We have heard it time and again in recent months. Times are tough for the city’s coffers.
Officials have projected a $16 million deficit in the budget for the coming fiscal year, while real estate assessments have grown at a snail’s pace. Couple that with city councilors’ desire to improve police compensation and pay for enrollment increases in Alexandria City Public Schools, and it likely will mean other city agencies will be tightening their belts yet again this year.
So to hear elected officials — some members of the Alexandria School Board — say they want to examine providing the next board an increase in their annual stipend from $15,000 to $20,000 is disconcerting.
To the proponents’ credit, their argument for a raise — in a vacuum — is well reasoned. The board hasn’t seen an increase in their stipend in nearly a decade; board members are paid significantly less for their efforts than colleagues in neighboring jurisdictions.
And the stipulations for considering a pay bump are also noble. They wouldn’t give themselves a raise, as any increase would take effect after local elections this fall, and such a measure only would be considered if ACPS staff and teachers receive a raise as well.
But those arguments only pass muster, as we say, in a vacuum. The school board will vote tonight on a budget proposal that already would request an additional $9.2 million from City Hall compared to last year’s appropriation. And although city councilors could vote to increase taxes to help cover the budget gap, lean times are still ahead for other agencies.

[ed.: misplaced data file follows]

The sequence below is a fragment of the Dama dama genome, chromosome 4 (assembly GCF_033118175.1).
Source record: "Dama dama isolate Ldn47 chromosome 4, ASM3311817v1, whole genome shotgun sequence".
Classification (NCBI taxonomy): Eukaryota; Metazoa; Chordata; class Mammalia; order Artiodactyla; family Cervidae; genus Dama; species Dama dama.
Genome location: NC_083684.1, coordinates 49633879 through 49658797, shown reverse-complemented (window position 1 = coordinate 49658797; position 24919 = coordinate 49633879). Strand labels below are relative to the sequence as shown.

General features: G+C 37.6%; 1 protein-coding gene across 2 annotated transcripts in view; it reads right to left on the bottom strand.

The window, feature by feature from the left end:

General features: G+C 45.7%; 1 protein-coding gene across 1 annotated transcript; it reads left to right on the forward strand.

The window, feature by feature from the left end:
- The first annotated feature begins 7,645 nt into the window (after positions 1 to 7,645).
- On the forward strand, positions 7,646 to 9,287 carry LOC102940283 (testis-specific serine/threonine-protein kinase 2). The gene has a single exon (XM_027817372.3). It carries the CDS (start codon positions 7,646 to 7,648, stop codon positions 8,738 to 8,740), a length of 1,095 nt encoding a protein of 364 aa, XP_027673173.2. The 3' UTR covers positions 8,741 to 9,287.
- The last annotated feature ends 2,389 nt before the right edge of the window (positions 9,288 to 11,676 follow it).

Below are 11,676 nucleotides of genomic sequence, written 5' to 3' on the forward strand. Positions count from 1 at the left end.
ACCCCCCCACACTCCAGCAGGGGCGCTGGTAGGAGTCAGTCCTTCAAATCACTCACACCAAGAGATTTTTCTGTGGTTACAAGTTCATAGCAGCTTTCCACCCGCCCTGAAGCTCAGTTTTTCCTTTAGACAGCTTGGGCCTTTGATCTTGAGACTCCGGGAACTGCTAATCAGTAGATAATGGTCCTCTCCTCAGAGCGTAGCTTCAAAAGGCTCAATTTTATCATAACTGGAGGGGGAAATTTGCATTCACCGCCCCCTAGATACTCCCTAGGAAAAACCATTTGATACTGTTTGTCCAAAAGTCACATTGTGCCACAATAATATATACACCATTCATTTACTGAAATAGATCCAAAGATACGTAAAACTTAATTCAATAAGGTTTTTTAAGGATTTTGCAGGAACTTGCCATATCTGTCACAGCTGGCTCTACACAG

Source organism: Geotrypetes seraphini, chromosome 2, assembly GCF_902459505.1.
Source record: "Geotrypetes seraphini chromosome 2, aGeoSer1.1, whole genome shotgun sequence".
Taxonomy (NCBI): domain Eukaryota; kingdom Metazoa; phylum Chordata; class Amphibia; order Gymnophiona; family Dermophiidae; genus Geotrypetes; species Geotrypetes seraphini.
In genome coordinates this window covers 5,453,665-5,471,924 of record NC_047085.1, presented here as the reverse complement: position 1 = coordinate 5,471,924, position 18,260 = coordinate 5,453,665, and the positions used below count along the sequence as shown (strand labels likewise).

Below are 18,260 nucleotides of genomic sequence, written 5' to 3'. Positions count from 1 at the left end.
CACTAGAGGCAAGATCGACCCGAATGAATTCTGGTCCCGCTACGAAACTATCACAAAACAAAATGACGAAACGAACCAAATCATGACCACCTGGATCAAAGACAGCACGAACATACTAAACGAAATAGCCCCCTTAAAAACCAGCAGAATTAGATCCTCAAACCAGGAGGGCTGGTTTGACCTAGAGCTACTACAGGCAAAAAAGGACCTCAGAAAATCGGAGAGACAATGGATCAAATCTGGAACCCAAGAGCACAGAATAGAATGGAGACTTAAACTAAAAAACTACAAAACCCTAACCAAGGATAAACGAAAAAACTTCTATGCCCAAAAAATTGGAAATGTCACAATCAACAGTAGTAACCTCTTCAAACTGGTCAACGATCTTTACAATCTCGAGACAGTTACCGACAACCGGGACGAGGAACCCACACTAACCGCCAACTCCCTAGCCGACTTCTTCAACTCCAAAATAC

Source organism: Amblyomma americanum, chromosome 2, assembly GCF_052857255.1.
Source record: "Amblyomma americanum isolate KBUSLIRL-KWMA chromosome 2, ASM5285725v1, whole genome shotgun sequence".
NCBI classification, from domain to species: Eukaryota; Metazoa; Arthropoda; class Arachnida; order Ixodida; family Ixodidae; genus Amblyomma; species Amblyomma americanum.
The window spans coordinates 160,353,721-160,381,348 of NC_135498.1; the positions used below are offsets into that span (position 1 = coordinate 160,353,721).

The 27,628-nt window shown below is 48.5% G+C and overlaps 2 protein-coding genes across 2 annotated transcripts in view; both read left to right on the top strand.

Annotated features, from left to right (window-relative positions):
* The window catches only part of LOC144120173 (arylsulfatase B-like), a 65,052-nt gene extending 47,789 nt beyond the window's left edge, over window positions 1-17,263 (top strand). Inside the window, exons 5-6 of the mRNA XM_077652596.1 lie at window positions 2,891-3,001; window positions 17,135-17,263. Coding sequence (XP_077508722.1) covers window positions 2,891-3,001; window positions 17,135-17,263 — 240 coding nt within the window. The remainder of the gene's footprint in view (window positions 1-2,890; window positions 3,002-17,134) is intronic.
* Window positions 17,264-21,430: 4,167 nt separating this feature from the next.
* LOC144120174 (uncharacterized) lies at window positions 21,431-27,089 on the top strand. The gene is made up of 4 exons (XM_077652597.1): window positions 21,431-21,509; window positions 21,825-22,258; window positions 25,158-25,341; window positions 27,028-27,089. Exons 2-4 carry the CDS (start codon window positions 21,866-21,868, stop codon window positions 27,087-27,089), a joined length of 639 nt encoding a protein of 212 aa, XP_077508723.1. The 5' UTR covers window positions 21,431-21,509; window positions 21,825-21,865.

School board members should consider the salaries of all city workers, not just local teachers, before considering a raise for their future selves. And they must consider the potential for cuts to critical city services, be they in the recreation department, planning and zoning or senior services, to name but a few.
Approving a stipend increase for elected officials would send the wrong message to city workers, who already struggle to afford to live in the D.C. region, and it would send the wrong message to residents, who may see their tax bills grow, not to mention fees for local services.
We empathize that serving in an elected position can put a strain on one’s finances, from finding babysitters to the need to take time off from a day job to attend functions or focus on certain issues, but you should know what you sign up for when you put your name on the ballot.
And to call those who would think to question raises for elected officials while other budgets are slashed “nutjobs” — as board member Bill Campbell did last week — is both myopic and inappropriate.
A $5,000 raise for nine school board members is a small amount of money compared to the overall city budget — $45,000 compared with more than $600 million — but given the fiscal climate, it can wait.